How does it really feel to be made redundant? An employee’s perspective

“The business has had to go through some major changes to stay competitive…….redundancies have had to be made……..I’m so sorry, but we’re going to have to let you go.”



“These are the words I never wanted to hear. Given the uncertainty of the last 18 months, I thought I was prepared to hear them, I went into the consultation meeting almost expecting it, there was a process to get to this point, and many of us would be made redundant at the end of it.

My legs went to jelly, and I was pleased I was sitting down. I wanted to get out of the room as quickly as possible so my hands, eyes, and voice couldn’t betray my emotions. Change was being forced on me, and I wasn’t able to deal with it. I was angry with the organisation for putting me in this position and for no longer caring about me after having given my all for 12 years.

At the meeting, I was told I would be offered some outplacement support. I didn’t hear it, all the words being said were completely drowned out by the loud voices in my head saying “What are you going to do now?”, “No-one is hiring right now!”, “How are you going to pay your mortgage?”, “You’re going to lose the house”.

Later at home, I blindly looked for vacancies online, submitting my CV for any jobs that seemed even vaguely relevant. I was convinced my best hope was for an interview and a hire, it didn’t matter what it was. Suddenly I saw my ambitious career plans disappearing. I was desperate to get a job, anywhere, doing anything.

The next day, tired from a sleepless night, I saw an email titled “Outplacement Support” land in my inbox. I decided to take all the help I could get and made an appointment with a Business Coach who specialised in providing outplacement support.

I was nervous about the meeting, as I was convinced it was just another box-ticking exercise from my employer and one where I would come away feeling even more of a failure than I already felt, anticipating talking about all the reasons why I was made redundant.

After an hour with the coach, I came away with a completely different feeling. We talked about how I felt, really felt, about being made redundant, and he helped me see it was natural to feel lost and angry. He told me he had personally been where I was twice in his career, and he would help me through to the other side.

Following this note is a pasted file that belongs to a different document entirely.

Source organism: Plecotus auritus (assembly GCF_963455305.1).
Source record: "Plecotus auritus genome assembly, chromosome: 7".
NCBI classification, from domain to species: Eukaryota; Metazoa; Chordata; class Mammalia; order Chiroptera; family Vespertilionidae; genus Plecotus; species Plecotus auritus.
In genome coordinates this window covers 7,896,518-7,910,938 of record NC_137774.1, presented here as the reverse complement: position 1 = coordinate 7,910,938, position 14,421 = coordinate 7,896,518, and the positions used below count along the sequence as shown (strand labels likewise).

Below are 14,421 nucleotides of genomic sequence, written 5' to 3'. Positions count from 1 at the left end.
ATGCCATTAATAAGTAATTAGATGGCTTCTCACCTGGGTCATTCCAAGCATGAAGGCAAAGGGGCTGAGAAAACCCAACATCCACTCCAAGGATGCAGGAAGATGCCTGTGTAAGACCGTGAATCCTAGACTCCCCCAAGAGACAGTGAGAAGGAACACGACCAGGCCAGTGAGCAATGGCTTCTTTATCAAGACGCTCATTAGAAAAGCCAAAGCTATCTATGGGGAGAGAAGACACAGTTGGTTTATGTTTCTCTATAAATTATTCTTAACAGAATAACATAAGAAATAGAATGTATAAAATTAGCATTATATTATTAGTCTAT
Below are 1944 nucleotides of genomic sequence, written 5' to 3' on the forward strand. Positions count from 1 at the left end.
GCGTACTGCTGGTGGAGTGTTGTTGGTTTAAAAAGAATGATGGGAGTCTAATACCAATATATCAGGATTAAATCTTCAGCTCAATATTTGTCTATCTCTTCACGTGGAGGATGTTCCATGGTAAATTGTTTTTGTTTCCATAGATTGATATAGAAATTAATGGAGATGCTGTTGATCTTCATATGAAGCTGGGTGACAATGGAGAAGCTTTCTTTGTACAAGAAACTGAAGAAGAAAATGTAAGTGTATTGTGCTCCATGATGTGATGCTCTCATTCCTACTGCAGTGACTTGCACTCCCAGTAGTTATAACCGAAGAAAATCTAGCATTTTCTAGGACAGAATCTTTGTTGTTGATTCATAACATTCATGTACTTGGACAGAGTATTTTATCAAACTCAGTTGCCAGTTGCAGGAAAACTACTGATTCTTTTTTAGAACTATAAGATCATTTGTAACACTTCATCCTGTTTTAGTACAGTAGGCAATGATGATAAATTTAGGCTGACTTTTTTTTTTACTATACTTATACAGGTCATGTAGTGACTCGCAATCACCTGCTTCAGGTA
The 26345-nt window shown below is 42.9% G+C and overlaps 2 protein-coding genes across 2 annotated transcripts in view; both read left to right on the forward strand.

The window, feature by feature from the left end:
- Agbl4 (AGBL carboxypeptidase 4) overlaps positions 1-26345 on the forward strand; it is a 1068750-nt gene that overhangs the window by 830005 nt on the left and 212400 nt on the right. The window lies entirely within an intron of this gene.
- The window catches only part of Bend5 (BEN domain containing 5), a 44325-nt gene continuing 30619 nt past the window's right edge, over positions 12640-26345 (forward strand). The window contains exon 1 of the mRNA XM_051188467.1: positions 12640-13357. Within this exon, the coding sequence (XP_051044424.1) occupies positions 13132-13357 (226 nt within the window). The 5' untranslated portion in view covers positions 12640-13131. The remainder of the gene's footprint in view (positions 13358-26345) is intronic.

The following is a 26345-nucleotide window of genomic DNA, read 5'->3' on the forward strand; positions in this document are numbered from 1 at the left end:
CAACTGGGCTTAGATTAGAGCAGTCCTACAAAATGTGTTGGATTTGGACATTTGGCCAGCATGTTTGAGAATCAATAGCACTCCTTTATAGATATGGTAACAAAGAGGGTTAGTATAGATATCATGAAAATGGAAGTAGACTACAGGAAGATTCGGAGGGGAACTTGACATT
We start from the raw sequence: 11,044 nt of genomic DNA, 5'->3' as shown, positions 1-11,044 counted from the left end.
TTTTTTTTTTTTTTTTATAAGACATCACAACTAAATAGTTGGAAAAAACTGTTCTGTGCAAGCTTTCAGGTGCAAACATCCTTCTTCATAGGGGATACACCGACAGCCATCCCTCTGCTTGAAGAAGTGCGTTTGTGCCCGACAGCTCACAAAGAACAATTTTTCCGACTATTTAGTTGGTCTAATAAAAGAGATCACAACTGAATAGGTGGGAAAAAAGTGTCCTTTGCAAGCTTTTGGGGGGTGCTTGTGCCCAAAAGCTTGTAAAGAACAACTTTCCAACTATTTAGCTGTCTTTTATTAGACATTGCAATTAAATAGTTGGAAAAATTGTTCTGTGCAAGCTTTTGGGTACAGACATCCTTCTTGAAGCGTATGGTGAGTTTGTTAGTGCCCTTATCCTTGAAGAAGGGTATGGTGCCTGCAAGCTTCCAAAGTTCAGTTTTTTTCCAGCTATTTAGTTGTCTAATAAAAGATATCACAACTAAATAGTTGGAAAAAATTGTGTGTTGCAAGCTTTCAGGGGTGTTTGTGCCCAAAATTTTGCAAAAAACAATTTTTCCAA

He asked me about the future, and what I wanted to happen next. I told him I had no idea, so he got me to do a psychometric assessment so we could explore my strengths and transferrable skills, which I just couldn’t see because of the redundancy fog. This helped to identify areas for me to develop which would give me a wider skill set and in turn become a better candidate for the jobs I applied for.

We talked through my financial position and made a plan for the redundancy money which would give me some breathing space to find a suitable job, rather than end up applying for and being offered something I would end up hating.

We also talked about my future, and I realised this could actually be a real opportunity for me, rather than the end of my career aspirations. I’m not sure how he managed to do it, but he said I did all the work.

My outplacement programme included a complete review of my CV, as well as guidance on how to get the best from LinkedIn to encourage support from my networks in landing some interviews.

With the help of my coach, I created my own personal brand and a strategy for my job search – we even explored self-employment and the possibility of setting up my own business, but I decided that wasn’t the road for me.

When I was invited to speak to a potential employer, my coach gave me a mock interview and then offered honest feedback for me to act on. But possibly the biggest benefit of my time with my coach was the feeling of continued support, and that I wasn’t doing this on my own. Despite my initial upset and anger with the organisation where I had worked for 12 years, I could now see at least they cared enough about me to help me take the next step on my life journey.”



This is just one example of how outplacement can support those whose job has been lost through redundancy. If you as a business owner or manager have to let people go, it’s not an easy task and is often one not managed well because, its awkward and emotions often run high. However, there are supportive and sympathetic ways to do so using an outplacement programme.

If redundancy is something you need to consider, or plan for in the near future within your business, then ProAction HR are here to support you.


Book a call with us in the strictest confidence for more information on how we can help you manage this.